They have compiled 20 draft use cases; they are examples and not to be thought of as all the questions people are likely to ask. Additional use cases might be added at a later point. “These 20 draft use cases just got us on the road to thinking about what functional requirements and business requirements we had to deal with, and those ultimately fed in to the open water information architecture document,” she said.
DATA CHALLENGES AND TEST BEDS
They have also held data challenges to give stakeholders an opportunity to use these platforms and the available data to not only provide feedback on the platforms, but also to inspire new thinking and new visualizations.
During 2018, there was a Safe Drinking Water Data Challenge that began in the spring, with activities throughout the summer, culminating in a summit in October.
Ms. McCready gave two examples of results from the Safe Drinking Water Data Challenge. One entry focused on the presence (or absence) of lead in the San Francisco Unified School District schools; the dots shown on the map on the lower left are various amounts of lead detected in the water on specific school sites.
Another entry was focused on domestic well vulnerability to drought. It is mostly a visualization tool that allows folks to answer questions for themselves about their vulnerability during periods of shortage in the Central Valley.
“What we’ve done here with these two entries and fourteen others, is foster a lot of interest in data and solving safe drinking water data issues,” she noted.
PAYING FOR IT – FUNDING AND GOVERNANCE
An advisory committee has been meeting to discuss the governance structure. The idea is to have a consortium, not unlike the Internet Engineering Task Force. The triangle graphic with the steering committee on the top would be comprised of policy people who would make decisions in consideration of what they learned from the other two groups about how data management in California would go forward especially with relationship to water and ecological data.
On the bottom left of the triangle are the technical working groups comprised of data science experts not necessarily limited to inside California. They are trusted technical experts, who would be advising on what’s realistic, what’s reasonable, and technically possible. On the right, use case working groups who are experts in the business of water management and ecological resources management who are the drivers on what was needed.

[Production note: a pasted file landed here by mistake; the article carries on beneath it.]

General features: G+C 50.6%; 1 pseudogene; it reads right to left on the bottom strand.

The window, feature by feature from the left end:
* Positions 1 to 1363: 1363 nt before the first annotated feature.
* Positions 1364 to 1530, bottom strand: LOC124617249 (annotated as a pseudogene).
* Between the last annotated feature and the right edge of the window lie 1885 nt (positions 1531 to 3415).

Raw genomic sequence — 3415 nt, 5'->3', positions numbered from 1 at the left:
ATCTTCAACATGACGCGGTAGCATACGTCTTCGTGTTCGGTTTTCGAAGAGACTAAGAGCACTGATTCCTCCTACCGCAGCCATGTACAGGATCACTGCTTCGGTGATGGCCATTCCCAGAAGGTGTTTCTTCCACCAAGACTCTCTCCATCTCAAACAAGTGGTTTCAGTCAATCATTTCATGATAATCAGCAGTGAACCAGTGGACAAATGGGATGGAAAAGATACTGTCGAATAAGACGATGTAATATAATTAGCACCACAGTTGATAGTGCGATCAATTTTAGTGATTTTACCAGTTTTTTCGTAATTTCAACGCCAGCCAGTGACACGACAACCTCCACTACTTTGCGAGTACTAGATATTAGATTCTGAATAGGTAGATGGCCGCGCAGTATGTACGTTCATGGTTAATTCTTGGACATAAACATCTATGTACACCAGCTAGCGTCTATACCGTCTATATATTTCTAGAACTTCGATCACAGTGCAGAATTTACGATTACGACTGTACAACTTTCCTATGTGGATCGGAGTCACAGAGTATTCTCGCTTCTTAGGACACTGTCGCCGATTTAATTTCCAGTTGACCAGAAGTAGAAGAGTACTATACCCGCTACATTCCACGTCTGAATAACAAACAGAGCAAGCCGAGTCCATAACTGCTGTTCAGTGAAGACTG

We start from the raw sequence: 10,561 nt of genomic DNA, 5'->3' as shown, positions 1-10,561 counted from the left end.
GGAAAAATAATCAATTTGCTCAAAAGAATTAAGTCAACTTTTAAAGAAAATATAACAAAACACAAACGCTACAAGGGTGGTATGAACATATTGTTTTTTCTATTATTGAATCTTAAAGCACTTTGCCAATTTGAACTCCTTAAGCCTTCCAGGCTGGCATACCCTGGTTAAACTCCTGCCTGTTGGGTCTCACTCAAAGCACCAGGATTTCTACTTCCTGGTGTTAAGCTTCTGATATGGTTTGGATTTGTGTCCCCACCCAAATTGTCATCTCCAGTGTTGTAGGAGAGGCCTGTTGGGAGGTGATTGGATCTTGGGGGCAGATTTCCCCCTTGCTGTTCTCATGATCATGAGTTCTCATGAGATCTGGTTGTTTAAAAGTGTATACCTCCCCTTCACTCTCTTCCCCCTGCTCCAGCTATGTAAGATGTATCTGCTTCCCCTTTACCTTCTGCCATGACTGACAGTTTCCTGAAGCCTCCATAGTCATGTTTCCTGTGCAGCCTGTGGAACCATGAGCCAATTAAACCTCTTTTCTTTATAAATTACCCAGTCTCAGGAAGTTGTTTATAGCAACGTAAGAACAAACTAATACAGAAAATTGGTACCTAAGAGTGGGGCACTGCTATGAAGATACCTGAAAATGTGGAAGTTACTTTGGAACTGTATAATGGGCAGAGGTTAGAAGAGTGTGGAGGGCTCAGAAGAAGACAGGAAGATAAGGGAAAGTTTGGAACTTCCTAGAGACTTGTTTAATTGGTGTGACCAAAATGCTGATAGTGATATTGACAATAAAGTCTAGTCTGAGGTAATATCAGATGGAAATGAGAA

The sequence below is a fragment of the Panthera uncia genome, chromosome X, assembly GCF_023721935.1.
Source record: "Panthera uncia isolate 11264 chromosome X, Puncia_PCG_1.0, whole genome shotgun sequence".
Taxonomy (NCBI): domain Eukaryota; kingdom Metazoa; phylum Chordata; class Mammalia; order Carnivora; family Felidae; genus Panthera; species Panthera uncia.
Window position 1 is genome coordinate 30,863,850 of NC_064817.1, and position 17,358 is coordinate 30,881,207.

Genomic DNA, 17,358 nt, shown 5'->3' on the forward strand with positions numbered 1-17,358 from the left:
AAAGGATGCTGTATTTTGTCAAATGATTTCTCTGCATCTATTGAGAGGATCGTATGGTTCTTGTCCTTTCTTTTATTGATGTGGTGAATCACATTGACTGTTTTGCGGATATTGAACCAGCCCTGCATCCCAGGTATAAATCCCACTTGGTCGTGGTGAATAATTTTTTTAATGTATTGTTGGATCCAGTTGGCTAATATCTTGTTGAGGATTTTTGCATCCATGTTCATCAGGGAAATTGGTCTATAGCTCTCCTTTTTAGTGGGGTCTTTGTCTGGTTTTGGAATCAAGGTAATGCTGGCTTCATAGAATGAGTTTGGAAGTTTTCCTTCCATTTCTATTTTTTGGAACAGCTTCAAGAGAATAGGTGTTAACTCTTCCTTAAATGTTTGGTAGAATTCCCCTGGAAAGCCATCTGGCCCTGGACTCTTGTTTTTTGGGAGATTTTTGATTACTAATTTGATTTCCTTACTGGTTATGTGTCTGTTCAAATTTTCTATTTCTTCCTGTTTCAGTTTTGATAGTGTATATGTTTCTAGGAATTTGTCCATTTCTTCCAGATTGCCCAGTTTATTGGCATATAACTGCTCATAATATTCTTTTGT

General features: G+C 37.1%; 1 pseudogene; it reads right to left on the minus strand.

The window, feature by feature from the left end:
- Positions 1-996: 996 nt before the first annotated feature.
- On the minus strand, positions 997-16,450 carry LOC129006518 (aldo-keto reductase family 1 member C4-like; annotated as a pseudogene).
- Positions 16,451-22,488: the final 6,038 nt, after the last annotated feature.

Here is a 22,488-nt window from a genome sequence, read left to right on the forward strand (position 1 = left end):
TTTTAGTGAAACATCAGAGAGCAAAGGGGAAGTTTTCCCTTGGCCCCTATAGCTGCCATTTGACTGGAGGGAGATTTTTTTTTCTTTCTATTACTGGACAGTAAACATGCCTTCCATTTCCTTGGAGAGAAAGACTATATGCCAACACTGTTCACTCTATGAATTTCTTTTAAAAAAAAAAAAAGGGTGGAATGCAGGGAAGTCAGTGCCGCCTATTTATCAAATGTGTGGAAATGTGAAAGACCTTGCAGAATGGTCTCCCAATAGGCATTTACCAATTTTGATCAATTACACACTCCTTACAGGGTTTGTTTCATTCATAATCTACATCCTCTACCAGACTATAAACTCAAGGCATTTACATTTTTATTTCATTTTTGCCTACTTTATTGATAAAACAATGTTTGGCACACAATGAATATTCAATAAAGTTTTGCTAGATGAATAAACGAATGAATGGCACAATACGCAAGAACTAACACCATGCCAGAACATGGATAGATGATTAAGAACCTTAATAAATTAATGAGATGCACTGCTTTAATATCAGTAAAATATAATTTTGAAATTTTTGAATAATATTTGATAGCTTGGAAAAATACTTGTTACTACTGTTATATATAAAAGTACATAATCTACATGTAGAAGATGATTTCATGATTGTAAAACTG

On the left, across from the steering committee is the state governing group. Ms. McCready said they’re not sure it would look like the existing agency partner team, but it might. “What we want to get across is that there will be state agency representation at a sufficient level to make commitments and pursue funding and direct activities related to data,” she said. “They would still be the implementers of AB 1755 but they’d be working in partnership with this consortium on the right that may or may not live within state service.”
The advisory committee has met twice to discuss this; they will meet one more time in February after which they will make a recommendation on governance to the state.
The last agenda item of the day was the presentation of the draft decisions on groundwater basin boundaries modifications. Groundwater basin boundaries are foundational to implementing SGMA because they define the area to managed.
Taryn Ravazzini and Dane Mathis from the Department of Water Resources Sustainable Groundwater Management Program were on hand to brief the commissioners. The purpose of the presentation is to hear comment from the commissioners and the public, but it should be noted that in this instance, the Commission does not have an approval role in the Department’s decisions on basin boundaries.
Modifications to basin boundaries are solely at the request of local agencies. This is the second round of basin boundary modifications that has occurred since the regulations were adopted; the first round was conducted in 2016. The period for applying for modifications began on July 1, 2017 and closed on September 28, 2018.
Modifying a groundwater basin’s boundaries potentially affects the basin prioritization which is a ranking of the state’s groundwater basin based on eight factors, such as population, the number of water wells, the degree that the overlying population depends on groundwater, irrigated acreage, and others. Those basins with a high and medium priority are subject to SGMA. Basin boundary modifications must be finalized before the prioritization can be finalized.